Here is where things got interesting.  I made the hard right turn onto the new Arrowhead section toward Trough Springs.  Jon followed.  I had looked at the course map in advance and it confirmed that the course was the same as in the last few years.  Arrowhead to Trough, back on Natural Well crossing the ditch.  So we ran on Arrowhead, following the flags that were on the right.  About half way to Trough, flags switched to the left side of the trail and there was orange tape blocking the trail.  It lead us back down toward the ditch.  Jon and I knew that this was not right... it was taking us to the ditch when we knew that we needed to route through Trough for the aid station.  So we stopped and tried to figure out what to do.  Quickly I started bushwhacking up through the briers to find the trail again.  When Jon and I got there, we moved the flags and pulled the tape.  If someone messed with the course, we didn't want everyone else to get confused by their evil!    We ran on to Trough Springs, popping out and confusing the aid station workers.  They said that Josh had come through from the opposite direction.  I grabbed a sip of water from Rachel and we ran on, heading down to Natural Well trail.  Within minutes we saw Tim, Martin and others running toward us.  In dealing with the mismarking, we had lost critical time and the pack had caught up to us.  After crossing the ditch, we ran back up to the intersection of Arrowhead and Natural Well to see that someone had corrected the markings, blocking off the newer Arrowhead trail.  The tape was so low that there was no way that both Jon and I could have run under it.  We would have torn it down taking that path.  We were both confused, but we couldn't let it bother us.  But it was eating away at me.

We tan down Arrowhead and through the Cistern.  We dropped off Big Cat.  Then out of no where, Jon said, "we have company."  I had somehow forgotten the lost time we gave up on the bushwhacking.  Climbing back up to Arrowhead, still running 2nd, but with 3rd, 4th & 5th all in my shadow, I considered giving up.  I had worked so hard to be in this position.  I could just step aside and let the guys pass me up.  I could ease off the pace and finish comfortably.  No one would question a 5th place finish.  After all, I would still be top master's finisher.

I could either give up, or I could dig in.

I chose to dig in.

In the mile and half segment back to the lower intersection (of Natural Well and Arrowhead) I dug in and ran harder in this section than I ever had before.  Despite the never ending mud and slop, I kept pushing the pace, not willing to give up.  I did hear some shouting behind us, which turned out to be whoever was running with Tim had fallen.  Tim would say later that he had fallen too.  I pushed on, not taking my foot off the gas.  I ran down deep into the hollow at an uncomfortable pace.  We crossed the creek, climbed up, crossed the creek, then climbed back up Cry Baby hill.  Gregg Gelmis was there to capture us the moment that we were power hiking the top section.  We joked a little, but pushed on.  I needed to recover quickly, then get ready for the final climb.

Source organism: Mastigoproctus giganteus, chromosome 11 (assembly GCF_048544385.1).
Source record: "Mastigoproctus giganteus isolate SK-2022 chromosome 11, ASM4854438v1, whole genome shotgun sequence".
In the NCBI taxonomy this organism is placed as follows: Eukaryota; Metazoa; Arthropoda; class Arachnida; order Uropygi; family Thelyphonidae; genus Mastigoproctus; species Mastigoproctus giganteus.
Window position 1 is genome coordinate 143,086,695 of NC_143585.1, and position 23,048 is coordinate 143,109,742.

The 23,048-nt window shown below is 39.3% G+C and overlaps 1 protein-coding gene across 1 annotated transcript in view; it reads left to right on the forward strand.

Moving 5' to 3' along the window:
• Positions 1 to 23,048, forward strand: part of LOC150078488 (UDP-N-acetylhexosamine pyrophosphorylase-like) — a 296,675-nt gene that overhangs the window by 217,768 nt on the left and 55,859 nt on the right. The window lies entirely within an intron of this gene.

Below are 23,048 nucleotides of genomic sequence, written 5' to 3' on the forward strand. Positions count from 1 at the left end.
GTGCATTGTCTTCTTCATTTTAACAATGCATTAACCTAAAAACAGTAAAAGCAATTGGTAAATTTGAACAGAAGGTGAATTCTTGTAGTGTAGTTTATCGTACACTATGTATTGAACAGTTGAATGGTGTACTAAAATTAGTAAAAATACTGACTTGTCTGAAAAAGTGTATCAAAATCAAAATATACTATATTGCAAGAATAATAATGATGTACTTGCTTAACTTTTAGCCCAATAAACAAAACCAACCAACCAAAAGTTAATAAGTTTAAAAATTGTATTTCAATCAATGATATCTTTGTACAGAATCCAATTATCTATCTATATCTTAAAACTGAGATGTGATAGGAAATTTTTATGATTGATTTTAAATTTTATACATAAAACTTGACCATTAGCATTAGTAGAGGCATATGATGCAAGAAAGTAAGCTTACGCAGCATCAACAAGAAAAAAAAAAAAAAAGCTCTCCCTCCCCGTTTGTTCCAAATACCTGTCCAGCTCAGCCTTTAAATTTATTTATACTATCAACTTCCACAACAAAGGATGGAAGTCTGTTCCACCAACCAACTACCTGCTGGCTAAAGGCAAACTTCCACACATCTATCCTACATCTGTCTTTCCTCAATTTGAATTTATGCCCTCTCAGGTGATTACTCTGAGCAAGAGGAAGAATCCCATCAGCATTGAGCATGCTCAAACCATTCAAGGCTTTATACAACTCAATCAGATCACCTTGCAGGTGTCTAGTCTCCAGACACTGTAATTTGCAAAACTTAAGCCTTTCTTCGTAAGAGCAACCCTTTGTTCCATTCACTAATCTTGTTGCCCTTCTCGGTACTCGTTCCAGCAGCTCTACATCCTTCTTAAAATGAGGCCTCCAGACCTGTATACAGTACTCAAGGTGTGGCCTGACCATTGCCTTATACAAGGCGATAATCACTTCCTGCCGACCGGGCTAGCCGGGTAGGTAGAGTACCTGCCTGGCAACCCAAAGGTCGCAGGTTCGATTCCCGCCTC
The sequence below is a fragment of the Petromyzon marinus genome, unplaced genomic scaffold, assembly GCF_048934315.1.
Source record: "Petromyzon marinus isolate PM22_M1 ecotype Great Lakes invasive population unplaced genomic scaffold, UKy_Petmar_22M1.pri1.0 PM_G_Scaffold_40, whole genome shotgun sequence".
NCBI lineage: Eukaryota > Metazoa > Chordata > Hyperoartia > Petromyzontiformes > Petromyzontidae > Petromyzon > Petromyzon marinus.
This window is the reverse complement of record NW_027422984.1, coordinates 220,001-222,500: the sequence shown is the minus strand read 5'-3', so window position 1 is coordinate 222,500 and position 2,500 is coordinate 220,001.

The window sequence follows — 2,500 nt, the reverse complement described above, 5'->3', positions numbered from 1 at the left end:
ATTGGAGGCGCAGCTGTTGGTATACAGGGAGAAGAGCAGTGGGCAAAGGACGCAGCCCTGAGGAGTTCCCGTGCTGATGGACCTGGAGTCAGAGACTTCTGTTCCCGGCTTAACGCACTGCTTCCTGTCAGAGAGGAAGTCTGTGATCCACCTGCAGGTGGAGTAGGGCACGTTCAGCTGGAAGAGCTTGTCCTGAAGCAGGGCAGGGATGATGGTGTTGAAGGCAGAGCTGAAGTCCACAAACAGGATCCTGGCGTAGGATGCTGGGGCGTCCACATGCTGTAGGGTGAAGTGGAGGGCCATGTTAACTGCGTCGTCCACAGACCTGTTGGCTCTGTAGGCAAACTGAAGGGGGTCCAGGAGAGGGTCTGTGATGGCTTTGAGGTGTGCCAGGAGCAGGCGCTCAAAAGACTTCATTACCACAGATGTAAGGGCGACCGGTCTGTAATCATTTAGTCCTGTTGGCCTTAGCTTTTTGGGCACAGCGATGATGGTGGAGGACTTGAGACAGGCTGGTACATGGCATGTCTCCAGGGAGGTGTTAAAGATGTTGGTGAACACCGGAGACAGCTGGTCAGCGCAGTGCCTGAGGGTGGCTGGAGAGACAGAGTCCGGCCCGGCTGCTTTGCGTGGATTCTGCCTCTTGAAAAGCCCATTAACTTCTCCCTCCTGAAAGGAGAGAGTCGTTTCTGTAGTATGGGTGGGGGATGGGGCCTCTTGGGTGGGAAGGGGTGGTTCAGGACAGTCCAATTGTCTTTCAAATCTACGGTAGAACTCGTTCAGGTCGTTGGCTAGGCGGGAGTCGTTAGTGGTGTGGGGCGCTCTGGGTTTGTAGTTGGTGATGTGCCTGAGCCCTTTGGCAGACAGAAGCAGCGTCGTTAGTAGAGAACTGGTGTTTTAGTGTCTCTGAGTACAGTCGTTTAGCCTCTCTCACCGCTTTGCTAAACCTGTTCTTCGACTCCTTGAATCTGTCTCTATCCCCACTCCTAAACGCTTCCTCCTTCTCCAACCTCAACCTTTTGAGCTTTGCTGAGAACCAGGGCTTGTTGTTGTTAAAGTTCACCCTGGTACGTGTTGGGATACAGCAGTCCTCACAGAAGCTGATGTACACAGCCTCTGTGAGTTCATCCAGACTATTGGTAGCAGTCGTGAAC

Death Trail.

I knew that I needed to have a very good climb to hold off Jon and Tim.  I needed to dig deep.  I had long since committed.  I had already gone to the well.  Now I needed to take it to the next level if I wanted to hold on.

I powered up the climb, never looking back.

With just a few hundred meters to go, I could see the top of the waterfall.  The finish line.  I saw friend Keith Henry taking video.  I could hear the cheering crowd.  I summited the climb, crossed the stream and onto the finish.    I had opted to dig in, and not give up.  I had held off a massive charge from the chase pack. I had finished 2nd overall.

With this finish, I became the only person to have run in all 9 (official) runnings of this race.

My Race History

2007 - 7th (Geno Phillips)
2008 - 4th overall (Rob Youngren)
2009 - 2nd overall (David Riddle)
2010 - 3rd overall (David O'Keefe)
2011 - Rain out
2012 - 2nd overall (Brandon Mader)
2013 - 1st overall
2014 - 1st overall
2015 - 2nd overall (Josh Whitehead)
2016 - 2nd overall (Josh Whitehead)

I was supported today, as I am in all of my other big races; by my lovely wife Rachel.